Red or Blue? Election Day Looms in VA

The gubernatorial election in Virginia is shaping out to be one of the most-watched elections since the Trump administration left office.

A person sits down on their couch, rests their feet up and turns on the television to watch the latest episode of their favorite reality TV show. Political campaign ads start playing in a repetitive cycle, ranging from Republican attorney general nominee Jason Miyares pledging to fight for patriotic freedom, to the Democratic lieutenant governor nominee Hala Ayala painting her opponent Winsome Sears as a danger to Virginia. These ads have circulated around news channels, social media websites, even billboards for countless weeks now, ramping up for the upcoming election. 

The Trump administration has been out of office since January  2021, yet much hostility remains between the Democrats and the Republicans, specifically in Virginia. Former governor and Democratic nominee for the gubernatorial race, Terry McAuliffe, has repeatedly criticized Youngkin for his brazenly conservative views on McAuliffe’s campaign ads that are shown every hour of the day, while Youngkin practices similar tactics in hopes of claiming the state of Virginia.

Since 2017, according to Karina Elwood from the Washington Post, there has been a spike in voter turnout in Virginia, but Democrats fear that this energy is gone. Many prominent Democrats, including Barack Obama, Stacey Abrams and Hillary Clinton, all flew to Virginia on Sunday to endorse McAuliffe, the lieutenant governor nominee Hala Ayala, and the attorney general nominee Mark Herring. Abrams warned Virginians that the Commonwealth could look like Texas when it comes to women’s rights and voter’s rights. 

McAuliffe, Ayala and Herring are aiming to fight against voter fatigue by attacking the very same views that encouraged Virginians to go out and vote in the last four years. “Glenn Youngkin will fight for Trump. I’ll fight for you,” says McAuliffe on Twitter. 

Bruce Carlson, who lives in Winchester, told The Washington Post’s Marc Fisher that he considers himself to be a Democrat, but will be voting for Youngkin this election, “Public schools are pushing a radical agenda in which American history is being portrayed as racist.”

Critical race theory and the rights of transgender students seem to be the top contenders for Virginians voting red this year. State Republicans are eyeing this vulnerability and have pulled enough money to reach out to voters; especially trying to garner the support of moderate Republicans who are still traditionally conservative, but voted for Biden in November as a result of their frustration over Trump’s behavior.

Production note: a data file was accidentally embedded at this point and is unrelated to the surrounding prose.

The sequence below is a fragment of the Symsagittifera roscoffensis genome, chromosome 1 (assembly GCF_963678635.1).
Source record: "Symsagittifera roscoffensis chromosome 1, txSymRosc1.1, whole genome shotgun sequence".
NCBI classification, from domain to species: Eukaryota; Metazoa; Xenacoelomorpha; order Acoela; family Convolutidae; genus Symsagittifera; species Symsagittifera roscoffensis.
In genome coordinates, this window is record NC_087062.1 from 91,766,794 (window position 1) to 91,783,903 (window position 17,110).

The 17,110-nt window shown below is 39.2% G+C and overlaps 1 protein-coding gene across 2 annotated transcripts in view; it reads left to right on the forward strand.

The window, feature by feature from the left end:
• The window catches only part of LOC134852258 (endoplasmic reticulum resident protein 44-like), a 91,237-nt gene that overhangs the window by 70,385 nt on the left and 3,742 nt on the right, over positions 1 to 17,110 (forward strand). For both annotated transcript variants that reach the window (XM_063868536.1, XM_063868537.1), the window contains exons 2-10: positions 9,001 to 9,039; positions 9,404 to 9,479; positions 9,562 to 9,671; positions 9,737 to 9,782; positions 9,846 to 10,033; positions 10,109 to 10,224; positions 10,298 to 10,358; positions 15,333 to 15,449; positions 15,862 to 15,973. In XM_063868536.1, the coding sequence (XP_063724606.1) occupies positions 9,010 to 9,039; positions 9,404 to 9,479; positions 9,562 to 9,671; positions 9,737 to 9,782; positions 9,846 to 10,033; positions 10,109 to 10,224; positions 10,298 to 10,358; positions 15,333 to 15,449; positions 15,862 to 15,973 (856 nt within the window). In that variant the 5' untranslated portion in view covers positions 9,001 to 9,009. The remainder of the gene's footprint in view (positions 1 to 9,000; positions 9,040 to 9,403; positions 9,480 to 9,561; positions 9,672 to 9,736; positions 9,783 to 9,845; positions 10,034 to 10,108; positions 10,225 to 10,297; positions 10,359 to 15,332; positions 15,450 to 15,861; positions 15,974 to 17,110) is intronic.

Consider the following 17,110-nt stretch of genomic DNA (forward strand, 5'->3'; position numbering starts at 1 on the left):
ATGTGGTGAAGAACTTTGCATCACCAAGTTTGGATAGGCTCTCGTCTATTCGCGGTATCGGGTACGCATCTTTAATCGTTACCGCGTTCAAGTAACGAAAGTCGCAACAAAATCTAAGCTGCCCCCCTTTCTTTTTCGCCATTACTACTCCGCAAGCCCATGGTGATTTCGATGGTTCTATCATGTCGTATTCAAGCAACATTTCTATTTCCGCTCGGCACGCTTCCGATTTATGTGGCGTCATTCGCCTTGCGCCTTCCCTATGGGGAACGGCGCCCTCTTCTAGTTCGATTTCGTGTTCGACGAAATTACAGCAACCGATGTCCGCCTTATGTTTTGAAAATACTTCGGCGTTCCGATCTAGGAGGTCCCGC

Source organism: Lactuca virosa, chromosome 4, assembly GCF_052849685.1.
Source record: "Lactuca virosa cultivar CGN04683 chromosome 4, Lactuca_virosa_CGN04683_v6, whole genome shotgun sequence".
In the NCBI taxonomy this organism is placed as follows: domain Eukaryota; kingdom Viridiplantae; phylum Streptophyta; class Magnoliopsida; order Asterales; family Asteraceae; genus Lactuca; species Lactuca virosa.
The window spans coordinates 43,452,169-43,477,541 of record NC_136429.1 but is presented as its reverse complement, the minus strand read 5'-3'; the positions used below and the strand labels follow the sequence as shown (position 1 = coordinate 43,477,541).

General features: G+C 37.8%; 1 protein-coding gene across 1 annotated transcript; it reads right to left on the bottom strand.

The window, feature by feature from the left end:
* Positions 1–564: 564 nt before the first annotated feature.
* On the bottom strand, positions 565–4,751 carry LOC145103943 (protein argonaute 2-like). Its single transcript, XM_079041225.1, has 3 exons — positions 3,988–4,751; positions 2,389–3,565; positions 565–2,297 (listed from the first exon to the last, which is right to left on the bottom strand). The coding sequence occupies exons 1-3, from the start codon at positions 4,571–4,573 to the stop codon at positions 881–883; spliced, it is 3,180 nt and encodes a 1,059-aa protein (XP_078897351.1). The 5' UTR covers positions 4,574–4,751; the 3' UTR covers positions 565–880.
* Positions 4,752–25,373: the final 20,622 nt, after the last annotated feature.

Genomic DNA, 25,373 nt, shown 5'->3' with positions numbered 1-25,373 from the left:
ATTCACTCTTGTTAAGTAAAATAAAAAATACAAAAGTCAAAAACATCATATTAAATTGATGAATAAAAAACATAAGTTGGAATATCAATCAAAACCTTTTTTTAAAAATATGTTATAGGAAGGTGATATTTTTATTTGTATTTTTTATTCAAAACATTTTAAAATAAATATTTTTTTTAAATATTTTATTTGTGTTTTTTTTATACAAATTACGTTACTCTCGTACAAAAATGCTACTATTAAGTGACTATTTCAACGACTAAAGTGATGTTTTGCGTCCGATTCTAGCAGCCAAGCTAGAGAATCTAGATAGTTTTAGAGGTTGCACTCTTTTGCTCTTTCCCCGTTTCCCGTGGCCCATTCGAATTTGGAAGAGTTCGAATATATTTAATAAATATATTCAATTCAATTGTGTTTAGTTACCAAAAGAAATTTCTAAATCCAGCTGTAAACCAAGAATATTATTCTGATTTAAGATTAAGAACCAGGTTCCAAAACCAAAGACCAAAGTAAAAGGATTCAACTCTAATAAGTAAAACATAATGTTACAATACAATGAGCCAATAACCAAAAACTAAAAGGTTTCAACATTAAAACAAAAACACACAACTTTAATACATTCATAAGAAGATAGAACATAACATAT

Former U.S. Representative Tom Davis who represented Northern Virginia in the chamber for 14 years highlights the switch among Virginian voters, “People voted for Biden to get Donald Trump out of their living room, but they did not vote for all this stuff that Biden is bringing with him, and I think [Virginians] are going to pump the brakes.”

The nominees both wish to bring a new and fresh start to Virginia. The Republican nominee Glenn Youngkin considers himself to be a political outsider, hoping his charm will sway voters into turning Virginia back into a red state. He has not accepted Trump’s endorsement publicly, although he admits that Trump represents much of his platform, and has focused his attention more on gaining the vote of moderate Republicans. 

Youngkin refuses to go into depth about his views regarding abortion and the second amendment, but a tape released in July of this year shows Youngkin saying he is “staunchly and unabashedly pro-life.” 

Youngkin states that Virginians “need a governor who can create jobs, keep businesses from leaving, and create a rip-roaring economy that lifts all Virginians.” He promises to protect and defend Virginians’ constitutional rights and personal liberties, which he says are “being threatened like never before.”

Democratic gubernatorial nominee Terry McAuliffe notes that Youngkin is “nothing more than a Trump loyalist.” McAuliffe was governor of Virginia from 2014 to 2018, when, according to his website, he brought 200,000 good paying jobs to the Commonwealth and drove unemployment down. 

He is pro-choice, vetoing anti-abortion legislation when he was in office, and granted 200,000 convicted felons the right to vote in April of 2016.

If McAuliffe were to be elected, he promises to protect women’s rights and invest in education, enacting legislation that would raise teachers’ salaries and granting all Virginia students access to broadband internet. 

According to the latest polls, McAuliffe is above Youngkin by three percentage points; however, that could change any day leading up to Election Day. There are no polls for the lieutenant governor or attorney general races. 

The gubernatorial election is simply not the only statewide election that is imperative to vote in in Virginia. Lieutenant governor and attorney general elections are also on the 2nd; they are just as equally important.

Election Day for Virginians is on Nov 2. Be sure to tell the adults around you to vote, regardless of their political affiliations.